Spanish punctuation

As a general rule the punctuation of Spanish and English is very similar. However, there are a number of conventions which are well worth bearing in mind. The first thing that most people would recognise is that Spanish direct questions always begin with an inverted question mark, ¿ . You can find this under Symbol in the Insert drop-down menu on the Word toolbar. Similarly exclamations in Spanish are always preceded by the inverted exclamation mark, ¡ . This symbol is also to be found in Symbol under Insert in the Word drop-down menu. It may also be worth remembering that if you press Number Lock on your keyboard; Alt + 168 gives ¿ and Alt + 173 gives ¡.

Abbreviations

Spanish, like English, uses many abbreviations. However, contemporary English writing tends to omit the point, or full stop, in many cases. The convention in Spanish is to use the point with abbreviations, so write etc. instead of etc in all cases.

Other common abbreviations are p.ej. (= por ejemplo), apdo. (apartado de Correos), Avda. (=Avenida). However, not all apparent abbreviations have points. Many are acronyms, the initials of an organization, product etc, and are pronounced as the sum of their letters like a word, examples are AVE for the high speed train, OTAN the Spanish for Nato and Renfe for the Spanish state railway company.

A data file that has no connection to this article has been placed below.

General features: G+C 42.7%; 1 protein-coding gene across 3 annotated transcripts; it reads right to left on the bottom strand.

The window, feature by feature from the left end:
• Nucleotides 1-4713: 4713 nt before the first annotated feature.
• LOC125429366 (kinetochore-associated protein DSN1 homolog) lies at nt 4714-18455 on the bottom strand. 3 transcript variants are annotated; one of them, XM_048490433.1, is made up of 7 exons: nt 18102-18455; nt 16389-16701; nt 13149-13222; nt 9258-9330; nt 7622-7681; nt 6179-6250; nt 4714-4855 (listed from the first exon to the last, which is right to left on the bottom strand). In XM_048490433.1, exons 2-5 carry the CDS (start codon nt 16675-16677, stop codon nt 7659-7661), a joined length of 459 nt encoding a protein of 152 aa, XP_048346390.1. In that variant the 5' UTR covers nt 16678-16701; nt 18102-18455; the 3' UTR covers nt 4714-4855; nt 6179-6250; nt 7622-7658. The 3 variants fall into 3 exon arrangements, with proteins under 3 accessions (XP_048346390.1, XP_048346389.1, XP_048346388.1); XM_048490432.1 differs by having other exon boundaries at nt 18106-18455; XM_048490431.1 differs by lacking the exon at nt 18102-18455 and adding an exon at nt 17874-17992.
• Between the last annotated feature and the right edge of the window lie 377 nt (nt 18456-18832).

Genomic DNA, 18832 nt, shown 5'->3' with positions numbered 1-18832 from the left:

Direct speech

The most common way of indicating dialogue in Spanish is the use of the long dash:

— ¿Es Ud el nuevo empleado? — le pregunté.
— Sí — respondió.

Quotations

When quoting word for word what someone has said the use of double angle brackets is common: << >>. However, it is worth noting that the use of inverted commas is becoming increasingly common. As in English with inverted commas, << >> are also used to highlight a word within a text, where you may want to draw attention to it because it is strange or remarkable in some way.

The colon

The colon is used in Spanish in much the same way as in English. There is an important instance where conventions in Spanish differ from those of British English. When starting a letter with the equivalent of Dear Mr Smith, a colon must be used:

Estimado Sr Smith:
Estimada Sra González:
Querida Marta:

(In American English, of course a colon is used in exactly the same way as in Spanish.)

The comma

The use of the comma is similar in Spanish and English usage. But as in other European languages, there is an important difference in its use in numbers and decimals. (Mexico follows the American use of the point and comma in numbers.)

A point is used to indicate thousands; for example one thousand is written:

British and US Spanish
1,000 1.000

A comma is used to show a decimal:

British and US Spanish
1.275 1,275

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